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Could, Should, and WILL John Wall Play Again This Postseason?

As of this moment, John Wall has still not been ruled out for the season, or even the Atlanta Hawks series. His status is still “uncertain.” Here’s what we know:

  • John Wall is tough as sh#&!
  • John Wall is competitive as sh#&!
  • John Wall often uses his left-hand.
  • John Wall has FIVE non-displaced fractures in his left hand.

So the questions arises: Could John Wall play? Should John Wall play? Will John Wall play?

Non-Displaced Fractures:

Non-displaced fractures vary in degree and severity. What makes a non-displaced fracture “good” however, is it’s stability and healing process. In a non-displaced bone break, the bone parts remain aligned in their proper orientation. In Wall’s case, we don’t know the details about each of the five fractures. They could involve breaks in which the bones broke fully but remained aligned, or they could be breaks where the bone is just “cracked.”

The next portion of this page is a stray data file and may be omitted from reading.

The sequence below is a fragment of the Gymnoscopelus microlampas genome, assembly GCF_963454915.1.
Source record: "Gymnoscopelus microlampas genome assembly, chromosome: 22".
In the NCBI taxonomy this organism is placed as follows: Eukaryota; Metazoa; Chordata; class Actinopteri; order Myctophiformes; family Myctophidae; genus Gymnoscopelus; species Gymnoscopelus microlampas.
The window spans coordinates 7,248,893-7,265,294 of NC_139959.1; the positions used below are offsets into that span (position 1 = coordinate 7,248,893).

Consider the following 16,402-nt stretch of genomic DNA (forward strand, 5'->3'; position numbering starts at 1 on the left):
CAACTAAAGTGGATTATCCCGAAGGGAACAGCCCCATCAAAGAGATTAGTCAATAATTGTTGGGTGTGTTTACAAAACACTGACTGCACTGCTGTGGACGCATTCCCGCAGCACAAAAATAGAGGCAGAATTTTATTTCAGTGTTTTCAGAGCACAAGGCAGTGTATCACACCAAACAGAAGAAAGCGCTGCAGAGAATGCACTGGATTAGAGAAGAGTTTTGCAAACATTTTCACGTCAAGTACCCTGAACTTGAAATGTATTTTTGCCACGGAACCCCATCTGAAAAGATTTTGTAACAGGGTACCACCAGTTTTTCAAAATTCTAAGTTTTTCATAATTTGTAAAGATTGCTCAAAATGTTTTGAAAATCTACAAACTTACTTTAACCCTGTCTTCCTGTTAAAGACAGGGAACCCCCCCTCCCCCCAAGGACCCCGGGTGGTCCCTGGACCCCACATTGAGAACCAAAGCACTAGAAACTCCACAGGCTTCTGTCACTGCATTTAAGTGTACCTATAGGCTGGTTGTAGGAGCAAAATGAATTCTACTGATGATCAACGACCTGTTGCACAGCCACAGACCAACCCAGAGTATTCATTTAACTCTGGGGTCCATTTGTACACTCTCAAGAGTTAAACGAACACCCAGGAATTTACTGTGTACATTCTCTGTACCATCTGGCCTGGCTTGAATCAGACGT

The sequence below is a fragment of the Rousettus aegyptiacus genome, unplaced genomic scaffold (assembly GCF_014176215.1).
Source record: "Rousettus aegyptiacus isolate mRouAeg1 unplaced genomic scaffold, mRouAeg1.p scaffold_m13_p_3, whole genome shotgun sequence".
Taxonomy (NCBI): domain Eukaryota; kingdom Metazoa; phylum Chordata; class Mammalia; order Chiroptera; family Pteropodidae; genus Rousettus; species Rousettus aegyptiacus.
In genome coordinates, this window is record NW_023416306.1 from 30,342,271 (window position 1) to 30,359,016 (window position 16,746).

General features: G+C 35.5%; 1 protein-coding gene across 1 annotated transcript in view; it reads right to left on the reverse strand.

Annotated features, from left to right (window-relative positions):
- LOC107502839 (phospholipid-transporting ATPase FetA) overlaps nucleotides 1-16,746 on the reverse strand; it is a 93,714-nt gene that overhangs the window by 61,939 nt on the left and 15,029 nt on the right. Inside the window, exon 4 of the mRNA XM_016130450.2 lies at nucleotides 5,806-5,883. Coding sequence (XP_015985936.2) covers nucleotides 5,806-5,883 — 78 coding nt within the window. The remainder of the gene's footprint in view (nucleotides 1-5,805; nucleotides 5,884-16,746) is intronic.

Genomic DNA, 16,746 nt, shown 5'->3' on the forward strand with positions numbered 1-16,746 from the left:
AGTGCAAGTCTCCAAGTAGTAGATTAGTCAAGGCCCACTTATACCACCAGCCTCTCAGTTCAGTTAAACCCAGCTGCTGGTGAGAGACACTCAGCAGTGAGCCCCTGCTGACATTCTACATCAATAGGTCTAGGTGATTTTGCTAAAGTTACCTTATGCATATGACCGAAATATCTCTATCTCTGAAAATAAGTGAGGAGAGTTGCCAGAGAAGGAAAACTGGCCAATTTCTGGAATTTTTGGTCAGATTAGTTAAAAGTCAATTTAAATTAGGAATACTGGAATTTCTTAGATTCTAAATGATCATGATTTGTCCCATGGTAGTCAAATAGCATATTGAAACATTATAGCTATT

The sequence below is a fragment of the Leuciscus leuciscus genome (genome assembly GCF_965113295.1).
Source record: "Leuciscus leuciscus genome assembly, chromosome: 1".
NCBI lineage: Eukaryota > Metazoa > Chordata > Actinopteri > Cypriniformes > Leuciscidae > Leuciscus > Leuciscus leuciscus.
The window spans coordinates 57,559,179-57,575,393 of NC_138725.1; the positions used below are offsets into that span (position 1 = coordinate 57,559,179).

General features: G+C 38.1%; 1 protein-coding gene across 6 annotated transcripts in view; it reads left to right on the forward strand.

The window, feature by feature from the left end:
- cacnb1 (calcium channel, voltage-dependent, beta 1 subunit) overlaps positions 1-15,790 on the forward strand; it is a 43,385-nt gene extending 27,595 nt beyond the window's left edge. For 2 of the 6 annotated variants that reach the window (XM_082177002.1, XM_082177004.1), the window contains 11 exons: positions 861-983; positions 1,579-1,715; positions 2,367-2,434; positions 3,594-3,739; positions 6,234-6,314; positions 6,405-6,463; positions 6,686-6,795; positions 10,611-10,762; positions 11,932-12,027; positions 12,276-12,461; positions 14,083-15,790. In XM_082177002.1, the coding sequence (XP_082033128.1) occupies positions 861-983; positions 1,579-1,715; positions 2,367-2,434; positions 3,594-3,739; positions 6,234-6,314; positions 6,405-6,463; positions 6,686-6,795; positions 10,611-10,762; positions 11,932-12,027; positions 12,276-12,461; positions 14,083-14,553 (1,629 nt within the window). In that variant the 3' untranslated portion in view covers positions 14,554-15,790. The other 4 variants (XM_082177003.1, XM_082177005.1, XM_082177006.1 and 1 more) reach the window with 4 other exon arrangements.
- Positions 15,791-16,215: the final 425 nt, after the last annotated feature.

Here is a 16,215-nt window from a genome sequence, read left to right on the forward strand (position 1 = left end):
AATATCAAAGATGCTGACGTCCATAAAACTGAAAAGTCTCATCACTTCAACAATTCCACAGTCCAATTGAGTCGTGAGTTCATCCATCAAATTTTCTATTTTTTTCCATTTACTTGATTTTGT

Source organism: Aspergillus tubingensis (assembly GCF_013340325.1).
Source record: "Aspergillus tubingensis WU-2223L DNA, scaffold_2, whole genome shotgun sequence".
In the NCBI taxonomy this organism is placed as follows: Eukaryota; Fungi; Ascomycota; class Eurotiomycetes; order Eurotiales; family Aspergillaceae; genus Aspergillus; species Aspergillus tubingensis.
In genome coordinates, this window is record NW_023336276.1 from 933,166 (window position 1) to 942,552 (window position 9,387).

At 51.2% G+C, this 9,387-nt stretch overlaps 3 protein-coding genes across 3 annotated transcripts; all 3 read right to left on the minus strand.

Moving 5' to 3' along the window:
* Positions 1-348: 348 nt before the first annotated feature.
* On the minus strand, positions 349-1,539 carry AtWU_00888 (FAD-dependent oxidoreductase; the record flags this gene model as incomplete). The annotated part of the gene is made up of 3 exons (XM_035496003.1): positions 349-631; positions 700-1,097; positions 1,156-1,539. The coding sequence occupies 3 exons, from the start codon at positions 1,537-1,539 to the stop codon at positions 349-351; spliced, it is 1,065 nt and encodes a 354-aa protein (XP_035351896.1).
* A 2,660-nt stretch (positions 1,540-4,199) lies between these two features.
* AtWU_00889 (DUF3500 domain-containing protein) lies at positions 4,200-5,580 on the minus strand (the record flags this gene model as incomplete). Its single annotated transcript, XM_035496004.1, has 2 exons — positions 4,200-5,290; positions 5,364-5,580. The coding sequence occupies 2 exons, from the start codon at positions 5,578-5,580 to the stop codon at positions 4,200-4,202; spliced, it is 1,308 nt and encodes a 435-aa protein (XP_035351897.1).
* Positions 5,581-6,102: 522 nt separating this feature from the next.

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In both cases, because the bone alignment and stability is intact, the bones are able to heal without surgery. The hand could be placed in a cast, rested, and allowed to heal, and result in a full, successful healing process. We hear about athletes breaking various bones fairly regularly, and often times surgery is not required. We’ve even seen football players play in full hand and forearm casts, while they’re still in the healing process.

matthews

Important note: We’ve seen defensive players like pass rushers do this. Wide receivers, quarterbacks, and guys that really need to functionally use both hands? Not so much. Point guards need to functionally use both hands. Pretty sure Wall wouldn’t be functional with that Clay Matthews cast above.

Displaced fractures: